The American School of Classical Studies Excavations at Corinth continues to add digital resources that will be of interest and use to archaeologists, tourists, teachers, preachers, writers, and the broader public. In the past, I’ve covered their Field Trip App, which allows anyone with a mobile phone to take a virtual tour of Ancient Corinth with expert summary descriptions, photos, and bibliography in hand. Then there’s this excellent page devoted to GIS and historical maps of the Corinthia where users can access ready-made maps of the city and region, or build their own from downloadable DEMs, cultural and natural layers, basemap images, and shapefiles.
As a big fan of gazetteers (I’ve been working on one for the eastern Corinthia for years now), I would like to draw attention to this Places and Monuments table. The page provides a standard set of metadata related to some 268 sites and monuments. Coverage is best for the urban center, of course, but I also noted quite a few sites in the broader region. The gazetteer also includes associated photographs, plans, and maps. The summary information is on the short side but the associated media and bibliography make this great place to start for researching and learning about particular places in the region.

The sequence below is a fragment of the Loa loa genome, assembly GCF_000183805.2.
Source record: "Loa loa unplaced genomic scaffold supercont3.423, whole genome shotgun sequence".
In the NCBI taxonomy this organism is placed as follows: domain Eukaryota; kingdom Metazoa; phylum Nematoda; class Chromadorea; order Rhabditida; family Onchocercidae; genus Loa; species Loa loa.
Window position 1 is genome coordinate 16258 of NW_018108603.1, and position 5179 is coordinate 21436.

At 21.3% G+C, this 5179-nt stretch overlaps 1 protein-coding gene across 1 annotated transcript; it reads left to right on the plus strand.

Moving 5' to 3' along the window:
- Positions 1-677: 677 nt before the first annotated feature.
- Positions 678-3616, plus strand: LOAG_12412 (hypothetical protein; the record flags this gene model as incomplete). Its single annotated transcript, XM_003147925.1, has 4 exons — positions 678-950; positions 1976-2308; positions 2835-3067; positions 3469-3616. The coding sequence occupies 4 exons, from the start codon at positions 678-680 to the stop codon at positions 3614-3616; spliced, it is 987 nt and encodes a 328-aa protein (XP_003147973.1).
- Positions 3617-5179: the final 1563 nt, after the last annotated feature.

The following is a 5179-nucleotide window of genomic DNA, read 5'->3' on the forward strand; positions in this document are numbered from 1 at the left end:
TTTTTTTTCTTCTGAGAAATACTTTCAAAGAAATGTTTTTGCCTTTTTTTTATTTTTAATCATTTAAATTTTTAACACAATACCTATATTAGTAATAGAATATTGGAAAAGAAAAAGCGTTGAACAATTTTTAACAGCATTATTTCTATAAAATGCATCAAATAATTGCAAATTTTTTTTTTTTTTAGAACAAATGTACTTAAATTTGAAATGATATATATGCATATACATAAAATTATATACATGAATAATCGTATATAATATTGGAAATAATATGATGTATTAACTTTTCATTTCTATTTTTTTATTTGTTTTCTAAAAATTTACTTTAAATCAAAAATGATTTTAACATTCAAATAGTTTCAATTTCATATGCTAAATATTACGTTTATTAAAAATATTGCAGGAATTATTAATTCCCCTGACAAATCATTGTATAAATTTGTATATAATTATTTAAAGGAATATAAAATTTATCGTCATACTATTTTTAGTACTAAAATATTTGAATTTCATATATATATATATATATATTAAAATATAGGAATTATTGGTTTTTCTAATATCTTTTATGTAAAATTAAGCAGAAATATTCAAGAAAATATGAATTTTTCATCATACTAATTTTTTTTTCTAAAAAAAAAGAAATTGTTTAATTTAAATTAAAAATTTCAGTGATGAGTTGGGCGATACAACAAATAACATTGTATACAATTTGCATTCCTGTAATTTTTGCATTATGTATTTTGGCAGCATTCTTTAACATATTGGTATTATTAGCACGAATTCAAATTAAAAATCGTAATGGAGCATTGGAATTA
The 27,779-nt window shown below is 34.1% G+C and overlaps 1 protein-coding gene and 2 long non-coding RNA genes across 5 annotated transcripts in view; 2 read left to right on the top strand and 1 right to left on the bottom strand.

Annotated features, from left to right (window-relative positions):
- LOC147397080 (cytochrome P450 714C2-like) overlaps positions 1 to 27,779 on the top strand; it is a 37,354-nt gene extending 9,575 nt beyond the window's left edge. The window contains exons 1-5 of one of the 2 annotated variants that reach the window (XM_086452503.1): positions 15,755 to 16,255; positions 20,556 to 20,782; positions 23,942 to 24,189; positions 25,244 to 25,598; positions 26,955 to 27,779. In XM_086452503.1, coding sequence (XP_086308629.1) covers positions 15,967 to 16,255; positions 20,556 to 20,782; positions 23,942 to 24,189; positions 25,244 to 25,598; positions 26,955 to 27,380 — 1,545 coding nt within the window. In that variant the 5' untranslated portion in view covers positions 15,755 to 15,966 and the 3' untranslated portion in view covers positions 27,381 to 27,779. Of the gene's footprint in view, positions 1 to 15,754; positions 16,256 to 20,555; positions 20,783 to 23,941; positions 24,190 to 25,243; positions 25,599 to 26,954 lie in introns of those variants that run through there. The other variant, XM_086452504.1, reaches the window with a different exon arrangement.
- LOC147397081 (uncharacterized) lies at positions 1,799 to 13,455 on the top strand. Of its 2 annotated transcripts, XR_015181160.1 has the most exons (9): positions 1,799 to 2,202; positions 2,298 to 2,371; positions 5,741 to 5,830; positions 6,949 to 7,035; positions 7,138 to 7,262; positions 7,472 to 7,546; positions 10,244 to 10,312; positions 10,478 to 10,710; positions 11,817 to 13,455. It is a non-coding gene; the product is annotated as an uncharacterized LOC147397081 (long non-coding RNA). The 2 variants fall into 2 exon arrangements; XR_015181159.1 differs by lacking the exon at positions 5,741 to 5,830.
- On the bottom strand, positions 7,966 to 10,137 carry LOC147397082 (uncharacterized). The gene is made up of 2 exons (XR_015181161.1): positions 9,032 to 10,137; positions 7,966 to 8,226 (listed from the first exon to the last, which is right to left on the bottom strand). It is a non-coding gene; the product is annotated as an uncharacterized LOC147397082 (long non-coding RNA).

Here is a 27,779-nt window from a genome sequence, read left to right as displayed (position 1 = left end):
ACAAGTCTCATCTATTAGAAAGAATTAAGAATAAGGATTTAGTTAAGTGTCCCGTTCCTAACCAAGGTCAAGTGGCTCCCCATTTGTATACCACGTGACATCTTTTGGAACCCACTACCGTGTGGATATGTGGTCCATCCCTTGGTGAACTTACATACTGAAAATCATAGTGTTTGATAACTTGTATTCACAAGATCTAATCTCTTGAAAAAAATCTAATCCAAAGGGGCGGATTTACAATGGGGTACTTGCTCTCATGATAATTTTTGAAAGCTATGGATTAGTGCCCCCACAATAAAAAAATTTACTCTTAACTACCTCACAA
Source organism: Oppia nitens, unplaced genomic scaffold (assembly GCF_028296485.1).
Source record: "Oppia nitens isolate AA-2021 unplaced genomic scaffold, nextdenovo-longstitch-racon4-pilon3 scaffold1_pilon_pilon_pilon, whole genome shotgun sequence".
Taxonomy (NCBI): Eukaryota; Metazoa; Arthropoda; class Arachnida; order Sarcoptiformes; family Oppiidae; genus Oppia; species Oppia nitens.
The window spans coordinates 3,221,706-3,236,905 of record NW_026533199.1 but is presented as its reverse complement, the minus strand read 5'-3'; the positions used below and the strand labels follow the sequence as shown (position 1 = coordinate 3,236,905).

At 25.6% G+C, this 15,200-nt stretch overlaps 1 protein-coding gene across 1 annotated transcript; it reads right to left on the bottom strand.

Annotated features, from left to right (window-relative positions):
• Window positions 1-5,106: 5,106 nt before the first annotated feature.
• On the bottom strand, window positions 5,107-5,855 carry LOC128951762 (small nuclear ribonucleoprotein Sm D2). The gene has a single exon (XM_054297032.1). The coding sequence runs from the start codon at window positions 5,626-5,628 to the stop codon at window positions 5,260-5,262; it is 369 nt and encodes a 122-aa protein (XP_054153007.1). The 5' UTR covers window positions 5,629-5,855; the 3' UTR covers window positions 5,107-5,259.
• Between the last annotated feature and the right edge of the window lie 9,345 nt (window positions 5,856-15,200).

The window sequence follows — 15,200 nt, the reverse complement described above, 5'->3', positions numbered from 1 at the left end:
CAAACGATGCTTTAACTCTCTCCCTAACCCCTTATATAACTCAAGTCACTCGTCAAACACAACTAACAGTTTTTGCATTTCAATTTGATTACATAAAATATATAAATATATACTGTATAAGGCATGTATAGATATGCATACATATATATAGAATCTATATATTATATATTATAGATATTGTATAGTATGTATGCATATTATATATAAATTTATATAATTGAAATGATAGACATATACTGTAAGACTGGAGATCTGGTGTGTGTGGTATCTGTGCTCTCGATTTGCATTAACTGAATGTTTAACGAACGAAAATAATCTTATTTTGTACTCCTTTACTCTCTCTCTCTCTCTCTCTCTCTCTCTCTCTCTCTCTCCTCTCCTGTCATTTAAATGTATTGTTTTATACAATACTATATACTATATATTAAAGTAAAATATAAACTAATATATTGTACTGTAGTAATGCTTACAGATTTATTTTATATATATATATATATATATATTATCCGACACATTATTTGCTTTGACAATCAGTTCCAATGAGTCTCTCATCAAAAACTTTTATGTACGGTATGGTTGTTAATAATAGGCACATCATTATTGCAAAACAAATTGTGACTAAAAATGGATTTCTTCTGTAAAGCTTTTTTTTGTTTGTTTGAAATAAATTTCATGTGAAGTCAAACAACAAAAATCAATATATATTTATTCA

Standardized data looks like this:
|Description:||Acrocorinth (575 meters high) was described by the Roman historian Polybius as one of the “fetters of Greece” because it controlled not only the route across the Isthmus, but also the pass between the Isthmus and Mount Oneion leading south towards Cleonai and Argos, and the coastal road west to Sikyon. The earliest fortifications now extant date to the later 4th century B.C. These were breached by Demetrius Poliorcetes from the location of the Sysipheum and later reduced and rendered indefensible by Mummius in 146 B.C. The present fortifications largely represent work and rework of the Byzantine, Ottoman, Venetian and Early Modern periods. Within the walls are the remains of the Ottoman period described by various travelers including Evliya Çelebi in 1668 and Wheler and Spon in 1676. They include the remains of mosques, fountains and houses. Next to the Upper Peirene fountain are the barracks of King Otto’s Bavarian garrison.|
|References:||Publication: Blegen et al., Corinth 3.1, 1930
Publication: Carpenter & Bon, Corinth 3.2, 1936
Publication: MacKay, Hesperia 37.4, 1968
Plans and Drawings (13)
And several screenshots give you an idea of the content and coverage. Kudos to the Corinth staff for making digital resources a key part of their mission.